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Tony Nominations: Reflections on Collected Stories, Promises, Promises, and the New Demise of Enron

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Bespectacled Donald Marguiles looks like a writer out of central casting. And as a playwright, he is indeed pleased. When you write for theater, he said the morning after the Tony Award nominations were announced, as opposed to film or television, where the hope is the writer will recede into the woodwork, everyone works to portray your vision. His play Time Stands Still garnered important Tony nominations for the fine Laura Linney and the play itself. Of course it is bewildering what gets picked, what doesn't. Brian D'Arcy James, for example, said the playwright, is Broadway's Best Kept Secret.

A revival of his Collected Stories has Linda Lavin a contender with Linney for the Best Actress in a Play award. The two-woman drama about a prominent writer and her student begins with the younger woman's sycophantic attentions to the older one set in her Greenwich Village apartment. By the end of Act I, they are locked in an embrace and I wondered, where's the drama? Where's the conflict? But by the end, the interplay of younger and older gives way to a subtle, edgy, competitive discomfort; the drama becomes a devastating meditation on the predatory nature of artists. Where does one's material come from? And quite amazingly, by the end, you are taking sides. For me, Linda Lavin's character, Ruth Steiner, is most vulnerable. This seasoned actress gives a nuanced performance: a gesture of the hand, raised brow conveys the complex range of her feelings as she has her life story ripped off. Don't be surprised however if you side with the younger, Lisa Morrison (Sarah Paulson): Isn't this what you taught me? she asks innocently. She didn't fool me one bit.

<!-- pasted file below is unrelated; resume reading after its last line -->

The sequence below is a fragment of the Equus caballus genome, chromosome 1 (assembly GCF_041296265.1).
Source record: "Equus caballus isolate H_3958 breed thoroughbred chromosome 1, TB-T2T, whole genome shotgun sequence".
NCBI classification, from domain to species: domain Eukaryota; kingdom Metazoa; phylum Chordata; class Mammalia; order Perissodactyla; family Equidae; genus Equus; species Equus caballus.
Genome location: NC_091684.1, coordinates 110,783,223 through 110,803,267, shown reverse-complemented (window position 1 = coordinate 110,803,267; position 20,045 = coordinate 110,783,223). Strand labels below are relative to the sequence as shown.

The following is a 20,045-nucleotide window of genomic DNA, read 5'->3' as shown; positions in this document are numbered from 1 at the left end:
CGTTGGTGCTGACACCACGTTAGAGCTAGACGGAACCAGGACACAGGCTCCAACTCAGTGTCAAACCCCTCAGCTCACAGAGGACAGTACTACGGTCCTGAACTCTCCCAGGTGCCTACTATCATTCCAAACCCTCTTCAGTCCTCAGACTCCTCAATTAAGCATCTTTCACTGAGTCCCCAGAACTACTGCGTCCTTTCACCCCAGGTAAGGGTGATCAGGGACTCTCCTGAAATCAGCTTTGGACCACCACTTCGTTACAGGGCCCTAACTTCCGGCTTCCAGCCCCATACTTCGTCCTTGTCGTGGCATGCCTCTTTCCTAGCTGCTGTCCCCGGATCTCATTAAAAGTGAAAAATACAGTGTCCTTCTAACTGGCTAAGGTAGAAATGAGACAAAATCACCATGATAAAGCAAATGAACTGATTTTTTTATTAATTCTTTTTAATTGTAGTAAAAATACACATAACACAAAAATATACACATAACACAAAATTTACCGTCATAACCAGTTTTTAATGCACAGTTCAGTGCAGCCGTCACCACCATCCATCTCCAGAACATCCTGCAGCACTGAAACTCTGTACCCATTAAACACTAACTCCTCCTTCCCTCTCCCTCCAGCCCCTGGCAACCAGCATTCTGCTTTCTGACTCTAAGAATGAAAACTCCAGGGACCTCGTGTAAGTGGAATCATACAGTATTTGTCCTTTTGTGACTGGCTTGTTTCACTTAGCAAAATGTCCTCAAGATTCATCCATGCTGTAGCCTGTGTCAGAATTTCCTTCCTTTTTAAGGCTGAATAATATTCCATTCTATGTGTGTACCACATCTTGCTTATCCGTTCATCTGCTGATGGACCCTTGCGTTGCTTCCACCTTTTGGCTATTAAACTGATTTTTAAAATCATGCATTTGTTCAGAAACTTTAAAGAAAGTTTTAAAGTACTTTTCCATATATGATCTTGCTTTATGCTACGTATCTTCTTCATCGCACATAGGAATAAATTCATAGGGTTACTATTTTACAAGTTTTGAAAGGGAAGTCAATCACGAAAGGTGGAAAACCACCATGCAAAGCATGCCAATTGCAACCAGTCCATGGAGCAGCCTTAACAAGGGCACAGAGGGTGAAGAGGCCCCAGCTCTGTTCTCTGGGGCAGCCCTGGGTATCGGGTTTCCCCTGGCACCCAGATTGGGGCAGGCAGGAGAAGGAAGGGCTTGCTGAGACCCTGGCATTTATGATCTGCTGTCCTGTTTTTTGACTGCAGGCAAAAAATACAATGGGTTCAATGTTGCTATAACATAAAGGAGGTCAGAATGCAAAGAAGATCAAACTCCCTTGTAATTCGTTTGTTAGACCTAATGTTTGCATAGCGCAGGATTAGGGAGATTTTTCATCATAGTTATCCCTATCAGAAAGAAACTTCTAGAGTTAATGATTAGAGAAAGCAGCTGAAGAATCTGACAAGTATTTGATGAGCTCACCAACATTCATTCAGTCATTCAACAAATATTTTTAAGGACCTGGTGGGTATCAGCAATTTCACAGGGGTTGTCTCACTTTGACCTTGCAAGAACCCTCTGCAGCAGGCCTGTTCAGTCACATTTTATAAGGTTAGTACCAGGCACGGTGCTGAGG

I loved Promises, Promises, and risk my critical detachment to express the delight this production delivers. The "modern" decor, the dancing, high kicking men in suits, women-secretaries with their round Marilyn Monroe rumps-so 60's, with office politics revolving around the use of one worker's available apartment for extra marital shenanigans. But when Katie Finneran as Marge MacDougall, a floozy Sean Hayes as Chuck Baxter picks up in a bar enters in Act II, I nearly fell out of my seat laughing. Ensconced in owl, her pas de deux with Hayes is a hilarious take on a one-night stand. This time of course he gets to use his apartment for himself but finds it unexpectedly occupied. With the wise additions of some Burt Bacharach classics to the score, this show is stunning. And forget about that controversy about gay actors playing straight roles! What could be more chaste than Baxter and his paramour Fran Kubelik (Kristen Chenoweth) at the end playing board games in the apartment? Friendship wins.

It always seems odd that plays can disappear after only a handful of performances and can still glean Tony nods. Case in point Enron, the British import that recently shut down, but not before Stephen Kunken who is excellent in the role of Andy Fastow, the music (Best Original Score), Lighting Design and Sound Design also received well deserved Tony recognition. But what about Norbert Leo Butz as Jeffrey Skilling, Gregory Itzin as Kenneth Lay, and the ensemble that also includes The Classical Theater of Harlem's Ty Jones who also give striking performances in this physically demanding show. Expertly conceived as it was, the play's mechanics-techno sound, sleek chrome look-- gave me a chill, as did the subject it was based upon. It may be too soon to translate the American titan Enron's collapse to the American people, no matter how finely tuned the production.

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